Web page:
Belarus gave birth to numerous prominent scientists, scholars, artists, sportsmen, etc. who either migrated from Belarus themselves or were born in the families of migrants from Belarus. Among those are world famous painter Mark Chagall, first president of Israel Chaim Weizmann, famous airplane constructor Pavel Sukhoi, the first woman-cosmonaut Valentina Tereshkova, recent Nobel Prize laureate Jores Alferov, such well-known celebrities as American TV anchorman Larry King and hockey superstar Wayne Gretzky, and many others…
Migration is a prominent feature of globalization and one of the defining issues of the twenty first century. It entails economic, social, demographic, cultural, security and environmental effects on both sending and receiving societies. Formulation of effective and coherent approaches for the management of migration poses formidable challenges for the authorities and requires closer coordination and cooperation between numerous state and non-state actors at policy and operational levels. The need to address a wide range of migration issues including migration and development, integration of migrants, smuggling of and trafficking in persons, irregular migration and so on – often reflect the different migration agendas of governments even though the challenges they face may be similar in nature.
Belarus is not an exception. As a mid-income country, it has been both the source and destination for thousands of migrants yet increasing in numbers and geographic coverage. Despite the recent economic downturns more and more migrants from other CIS countries, China, countries of Middle East, Central and East Asia and even from Africa chose Belarus as a destination point. At the same time tens of thousands Belarusian citizens leave the country to seek employment opportunities abroad, particularly in the Russian Federation and EU countries. Therefore, ensuring safe movement of migrants to and from Belarus is of critical importance to this nation.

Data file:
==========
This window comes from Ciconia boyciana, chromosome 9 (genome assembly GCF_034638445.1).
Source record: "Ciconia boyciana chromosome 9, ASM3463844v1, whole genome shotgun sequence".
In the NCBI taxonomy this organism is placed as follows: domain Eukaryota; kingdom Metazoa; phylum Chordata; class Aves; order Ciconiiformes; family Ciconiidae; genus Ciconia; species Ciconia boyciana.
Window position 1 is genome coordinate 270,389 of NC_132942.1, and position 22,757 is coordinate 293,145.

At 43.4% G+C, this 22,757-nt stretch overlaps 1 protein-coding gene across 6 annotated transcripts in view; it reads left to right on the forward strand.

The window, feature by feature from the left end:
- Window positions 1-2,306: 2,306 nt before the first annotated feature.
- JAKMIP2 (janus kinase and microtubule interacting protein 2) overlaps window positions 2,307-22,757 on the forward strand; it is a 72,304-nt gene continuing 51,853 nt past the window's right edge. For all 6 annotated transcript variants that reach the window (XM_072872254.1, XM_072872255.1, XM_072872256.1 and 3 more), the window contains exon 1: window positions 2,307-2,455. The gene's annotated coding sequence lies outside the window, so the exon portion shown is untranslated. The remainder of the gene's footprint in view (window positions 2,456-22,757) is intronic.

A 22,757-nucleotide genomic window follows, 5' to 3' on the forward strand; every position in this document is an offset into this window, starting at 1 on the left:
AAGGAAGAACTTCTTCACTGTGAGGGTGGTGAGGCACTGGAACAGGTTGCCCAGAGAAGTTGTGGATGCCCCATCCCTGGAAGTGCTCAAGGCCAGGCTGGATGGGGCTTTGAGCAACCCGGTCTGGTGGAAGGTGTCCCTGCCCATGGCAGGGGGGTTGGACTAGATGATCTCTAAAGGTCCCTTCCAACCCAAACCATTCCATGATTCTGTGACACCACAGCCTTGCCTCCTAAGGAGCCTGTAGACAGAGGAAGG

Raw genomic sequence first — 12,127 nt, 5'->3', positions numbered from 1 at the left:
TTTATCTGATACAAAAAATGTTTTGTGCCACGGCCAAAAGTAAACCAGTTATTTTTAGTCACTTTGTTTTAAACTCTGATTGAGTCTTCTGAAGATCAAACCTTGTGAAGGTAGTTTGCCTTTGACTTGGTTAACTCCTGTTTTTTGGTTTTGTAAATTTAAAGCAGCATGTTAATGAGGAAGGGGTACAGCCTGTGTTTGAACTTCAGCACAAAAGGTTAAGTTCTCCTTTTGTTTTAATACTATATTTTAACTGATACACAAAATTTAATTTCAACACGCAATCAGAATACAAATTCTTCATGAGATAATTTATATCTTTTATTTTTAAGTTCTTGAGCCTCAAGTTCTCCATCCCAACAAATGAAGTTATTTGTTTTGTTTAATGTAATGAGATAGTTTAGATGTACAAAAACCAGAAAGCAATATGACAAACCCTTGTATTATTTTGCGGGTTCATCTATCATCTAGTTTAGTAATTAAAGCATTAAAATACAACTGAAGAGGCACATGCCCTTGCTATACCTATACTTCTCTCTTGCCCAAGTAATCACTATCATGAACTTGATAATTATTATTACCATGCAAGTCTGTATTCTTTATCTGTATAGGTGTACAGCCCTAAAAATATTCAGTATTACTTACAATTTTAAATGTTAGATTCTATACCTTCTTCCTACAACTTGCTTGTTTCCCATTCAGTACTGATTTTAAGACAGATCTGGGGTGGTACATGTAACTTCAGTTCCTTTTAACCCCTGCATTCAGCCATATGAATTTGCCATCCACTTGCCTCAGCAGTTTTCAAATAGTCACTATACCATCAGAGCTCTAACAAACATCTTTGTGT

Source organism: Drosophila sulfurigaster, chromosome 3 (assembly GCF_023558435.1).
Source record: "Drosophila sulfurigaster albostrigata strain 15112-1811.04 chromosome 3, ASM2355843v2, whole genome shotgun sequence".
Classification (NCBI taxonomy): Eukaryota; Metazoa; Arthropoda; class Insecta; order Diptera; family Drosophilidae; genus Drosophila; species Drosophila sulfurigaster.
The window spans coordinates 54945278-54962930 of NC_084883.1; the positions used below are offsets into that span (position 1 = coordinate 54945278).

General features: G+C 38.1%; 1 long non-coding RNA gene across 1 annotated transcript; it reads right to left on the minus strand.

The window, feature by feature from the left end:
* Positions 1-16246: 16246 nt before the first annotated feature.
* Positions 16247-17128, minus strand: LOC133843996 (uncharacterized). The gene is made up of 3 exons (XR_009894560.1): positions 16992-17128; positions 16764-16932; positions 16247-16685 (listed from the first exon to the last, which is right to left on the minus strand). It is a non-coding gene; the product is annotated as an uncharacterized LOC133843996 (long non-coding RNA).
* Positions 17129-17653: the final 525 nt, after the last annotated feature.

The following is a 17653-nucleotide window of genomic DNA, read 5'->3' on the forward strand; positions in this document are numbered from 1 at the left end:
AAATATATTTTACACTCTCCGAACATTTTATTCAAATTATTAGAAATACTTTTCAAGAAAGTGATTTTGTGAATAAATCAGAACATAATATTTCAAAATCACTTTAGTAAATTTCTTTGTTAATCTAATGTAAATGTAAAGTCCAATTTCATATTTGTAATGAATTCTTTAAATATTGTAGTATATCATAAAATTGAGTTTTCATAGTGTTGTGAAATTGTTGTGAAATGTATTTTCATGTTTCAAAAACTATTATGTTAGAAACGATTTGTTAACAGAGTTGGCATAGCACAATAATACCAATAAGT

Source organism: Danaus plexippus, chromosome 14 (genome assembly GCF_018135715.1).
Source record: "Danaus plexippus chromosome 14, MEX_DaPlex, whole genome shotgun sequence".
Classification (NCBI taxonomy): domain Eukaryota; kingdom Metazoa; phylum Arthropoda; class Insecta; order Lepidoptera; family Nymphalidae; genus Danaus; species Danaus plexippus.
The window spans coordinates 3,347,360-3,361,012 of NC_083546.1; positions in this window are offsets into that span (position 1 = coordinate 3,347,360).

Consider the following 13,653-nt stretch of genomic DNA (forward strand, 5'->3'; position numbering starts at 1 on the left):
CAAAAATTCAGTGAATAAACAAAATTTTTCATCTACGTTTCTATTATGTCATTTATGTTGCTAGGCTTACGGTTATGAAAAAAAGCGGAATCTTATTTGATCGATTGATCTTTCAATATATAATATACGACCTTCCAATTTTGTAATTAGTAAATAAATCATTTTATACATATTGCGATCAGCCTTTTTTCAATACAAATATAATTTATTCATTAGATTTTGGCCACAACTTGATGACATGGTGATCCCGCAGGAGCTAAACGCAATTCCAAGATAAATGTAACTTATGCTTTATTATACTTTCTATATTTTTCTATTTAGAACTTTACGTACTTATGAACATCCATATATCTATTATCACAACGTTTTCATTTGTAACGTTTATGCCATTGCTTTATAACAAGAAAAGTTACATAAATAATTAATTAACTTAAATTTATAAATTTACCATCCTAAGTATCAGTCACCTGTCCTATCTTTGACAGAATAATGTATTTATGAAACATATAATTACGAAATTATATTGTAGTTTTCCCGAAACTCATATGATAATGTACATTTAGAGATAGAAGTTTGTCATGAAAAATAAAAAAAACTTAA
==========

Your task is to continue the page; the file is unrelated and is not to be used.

In addition, due to its strategic geographical location, between EU and CIS and in no small part owing to its open borders with RF, Belarus is increasingly becoming a ‘stable’ transit route for irregular migrants moving westward in search of a better life. It poses serious challenges for the country’s migration and border management systems in such areas as interception, reception or detention, care and services, registration and return. As in other Eastern European countries, trafficking in persons, both women and men, to RF, Middle East, and EU countries is also a major challenge for Belarus.
The Government of Belarus has demonstrated commitment and made visible efforts to counteract irregular migration, trafficking in human beings and related crimes. However, considerable migration challenges persist and additional efforts and more support are needed to address these and other emerging migration issues facing the country. In partnership with governmental institutions, international and nongovernmental organizations, IOM strives to help the Belarusian Government identify and address main migration priorities. To this end, and in the spirit of the IOM motto, “Migration for the Benefit of All,” the IOM Mission in Belarus continuously supports dialogue and consultations with governmental and international partners to adopt programmes aimed at addressing growing and diverse migration challenges of the country.
Thus, IOM takes the lead in Belarus in combating the trafficking of human beings, and has projects to enhance the capacity of the national governmental and civil society partners to prevent trafficking in persons, prosecute and judge human traffickers and protect victims. In another area, IOM continues to work closely with the Government of Belarus to strengthen its border management procedures and capabilities in line with best international practices. Applying a regional approach to its programming, IOM supports also the strengthening of institutional and operational ties between the migration and border services of Belarus and the neighboring Ukraine. Another area of IOM operations in the country is the facilitation of assisted voluntary return of Belarusian citizens stranded abroad or voluntary return of third country nationals stranded in Belarus to their home countries.
This is not a complete list of IOM operations in Belarus. Explore this website for more information on IOM’s ongoing programmes and initiatives here.
Chief of Mission, IOM Belarus